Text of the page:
How studying Biology at UEA led to a thriller set in the deserts of northern China
UEA alumnus Ben Colbridge (BIO 2001) will release his debut novel Into Xinjiang on the 28th April this year – a thriller set in the deserts of northern China, but one that he can trace back to a chance encounter here on campus.
Full of fond memories, he had no idea that one chance careers talk on campus would lead to learning fluent Japanese, a career in travel and now at least one novel.
The new millennium was only a few months old, and Ben had just started the third year of his Molecular Biology degree working under the watchful eye of Professor Andy Johnston, when between lectures he happened upon a talk about the JET Programme. Started in 1987, the Japan Exchange Teaching Programme aims to forge grass-roots promotion of the English language and further international understanding by placing foreign nationals in state schools and Boards of Education across the country.
After applying and ultimately gaining a place, Ben left for Japan just two weeks after graduating and spent the next four years living in a small rice farming village on Japan’s southernmost island of Kyushu. With a love of travel emerging, Ben booked flight tickets to Beijing for a long weekend in early 2003, eager to see the Great Wall on his first visit to China. It was here that the inciting incident in his book occurred.
Whilst exploring Beijing’s famous Forbidden City palace complex Ben was approached by two young Chinese women who asked to take their photo with him. The whole encounter lasted only seconds, but it sowed the seeds of a book that would be realised almost exactly twenty years later. To this day Ben wonders what, if anything, ever happened to that photograph but always knew it would form the basis of a book.
Returning to the UK in 2005, he turned his new-found passion into a career in the travel industry and became a Japan & China specialist for one of the UK’s leading tailormade travel companies. During this time he returned to China a further five times and subsequently based his novel on real people and real events woven together to create a thriller that breathlessly incorporates political scandal, the Chinese underworld and his protagonist’s own misdirection and change of identity.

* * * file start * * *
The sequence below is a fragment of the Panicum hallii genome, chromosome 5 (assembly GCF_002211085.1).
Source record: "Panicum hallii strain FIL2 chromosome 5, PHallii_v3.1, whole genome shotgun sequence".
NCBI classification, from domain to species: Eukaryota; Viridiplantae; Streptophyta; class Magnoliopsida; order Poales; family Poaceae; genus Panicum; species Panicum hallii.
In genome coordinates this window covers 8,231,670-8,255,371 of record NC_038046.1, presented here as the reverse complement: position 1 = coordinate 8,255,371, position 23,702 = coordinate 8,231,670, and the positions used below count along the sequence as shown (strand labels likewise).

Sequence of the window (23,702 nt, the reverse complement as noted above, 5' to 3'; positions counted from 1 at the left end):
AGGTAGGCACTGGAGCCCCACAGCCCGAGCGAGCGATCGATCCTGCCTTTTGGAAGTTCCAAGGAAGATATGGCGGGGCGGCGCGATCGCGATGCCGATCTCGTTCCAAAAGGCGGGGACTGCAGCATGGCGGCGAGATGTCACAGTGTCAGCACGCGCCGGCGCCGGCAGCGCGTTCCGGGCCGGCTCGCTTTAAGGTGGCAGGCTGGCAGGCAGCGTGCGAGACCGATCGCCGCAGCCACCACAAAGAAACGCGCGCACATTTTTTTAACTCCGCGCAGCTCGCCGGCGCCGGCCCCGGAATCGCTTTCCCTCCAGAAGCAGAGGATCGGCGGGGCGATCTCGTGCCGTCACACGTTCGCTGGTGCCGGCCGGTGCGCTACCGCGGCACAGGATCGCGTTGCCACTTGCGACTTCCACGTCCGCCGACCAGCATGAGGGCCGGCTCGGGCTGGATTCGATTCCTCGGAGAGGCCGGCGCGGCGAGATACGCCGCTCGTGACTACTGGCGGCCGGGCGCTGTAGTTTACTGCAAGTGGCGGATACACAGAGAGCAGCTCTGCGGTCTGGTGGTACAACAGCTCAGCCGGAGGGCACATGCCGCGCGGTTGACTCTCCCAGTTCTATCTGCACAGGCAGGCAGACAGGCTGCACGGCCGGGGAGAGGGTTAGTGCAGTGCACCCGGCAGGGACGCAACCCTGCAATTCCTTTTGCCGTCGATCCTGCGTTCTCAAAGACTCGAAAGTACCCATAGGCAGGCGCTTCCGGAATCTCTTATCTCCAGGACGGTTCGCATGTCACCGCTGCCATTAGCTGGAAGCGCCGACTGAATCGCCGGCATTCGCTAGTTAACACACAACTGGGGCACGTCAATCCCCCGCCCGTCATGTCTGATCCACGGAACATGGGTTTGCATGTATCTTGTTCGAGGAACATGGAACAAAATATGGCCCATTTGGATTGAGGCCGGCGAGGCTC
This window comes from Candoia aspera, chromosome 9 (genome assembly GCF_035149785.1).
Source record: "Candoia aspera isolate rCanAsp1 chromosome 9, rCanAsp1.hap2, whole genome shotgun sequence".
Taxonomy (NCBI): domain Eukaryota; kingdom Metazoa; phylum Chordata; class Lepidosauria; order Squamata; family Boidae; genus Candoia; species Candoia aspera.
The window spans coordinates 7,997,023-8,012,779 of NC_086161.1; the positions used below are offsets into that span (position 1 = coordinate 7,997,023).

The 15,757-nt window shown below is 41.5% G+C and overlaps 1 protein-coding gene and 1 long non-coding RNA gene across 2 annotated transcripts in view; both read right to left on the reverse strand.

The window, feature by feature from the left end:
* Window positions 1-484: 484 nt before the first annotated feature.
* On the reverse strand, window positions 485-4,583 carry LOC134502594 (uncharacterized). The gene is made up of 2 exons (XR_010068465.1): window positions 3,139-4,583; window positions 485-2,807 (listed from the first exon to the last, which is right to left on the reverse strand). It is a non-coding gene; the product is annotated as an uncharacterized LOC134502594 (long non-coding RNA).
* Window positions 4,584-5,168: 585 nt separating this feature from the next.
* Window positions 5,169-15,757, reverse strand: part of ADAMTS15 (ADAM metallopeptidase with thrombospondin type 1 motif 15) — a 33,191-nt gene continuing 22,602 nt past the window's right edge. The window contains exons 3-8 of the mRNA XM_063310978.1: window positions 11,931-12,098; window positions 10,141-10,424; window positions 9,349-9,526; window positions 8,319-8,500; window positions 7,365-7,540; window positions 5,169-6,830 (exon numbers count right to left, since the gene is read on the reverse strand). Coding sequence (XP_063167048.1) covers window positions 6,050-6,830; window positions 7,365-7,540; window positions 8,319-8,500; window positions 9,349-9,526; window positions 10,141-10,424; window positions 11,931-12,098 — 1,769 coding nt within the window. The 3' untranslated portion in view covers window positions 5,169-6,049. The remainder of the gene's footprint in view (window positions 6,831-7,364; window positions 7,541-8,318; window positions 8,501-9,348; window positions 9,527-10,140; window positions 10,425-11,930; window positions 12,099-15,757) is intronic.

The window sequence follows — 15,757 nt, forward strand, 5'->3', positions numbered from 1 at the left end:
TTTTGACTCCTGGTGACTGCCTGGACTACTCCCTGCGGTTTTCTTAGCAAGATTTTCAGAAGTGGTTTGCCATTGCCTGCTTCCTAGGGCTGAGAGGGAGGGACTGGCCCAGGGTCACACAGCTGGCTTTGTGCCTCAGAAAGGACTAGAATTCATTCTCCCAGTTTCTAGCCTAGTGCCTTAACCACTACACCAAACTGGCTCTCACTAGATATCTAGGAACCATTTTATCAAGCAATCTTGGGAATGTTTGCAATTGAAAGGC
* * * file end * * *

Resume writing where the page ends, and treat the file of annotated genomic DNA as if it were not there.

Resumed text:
Named after China’s westernmost province, Into Xinjiang sees young British backpacker Daniel Weaver running for his life after two young women use a photo taken of him to frame him for an assault that didn’t happen. Naïve and out of his depth, Dan makes the panicked decision to run, and leaving Beijing flees into the remote deserts of Gansu and Xinjiang provinces. Along the way, he crosses paths with an American tour guide called Lisa who promises to help him escape. However, her motivations remain unclear as she seemingly risks her life for this total stranger and Dan must work out who to trust if he is to escape China alive.
Ben’s three years at UEA were spent cycling between the house he shared just off Dereham Road and campus where he could also be found working behind the Union Bar on LCR nights. Full of fond memories, he had no idea that one chance careers talk on campus would lead to learning fluent Japanese, a career in travel and now at least one novel. Where this takes this UEA alumnus next will undoubtedly inform the next chapter in his personal story.
Into Xinjiang is published by Matador and is available in paperback and ebook. For more details visit Ben's website or follow Ben on Instagram @into_xinjiang.
Ben studied BSc Molecular Biology and Genetics at UEA.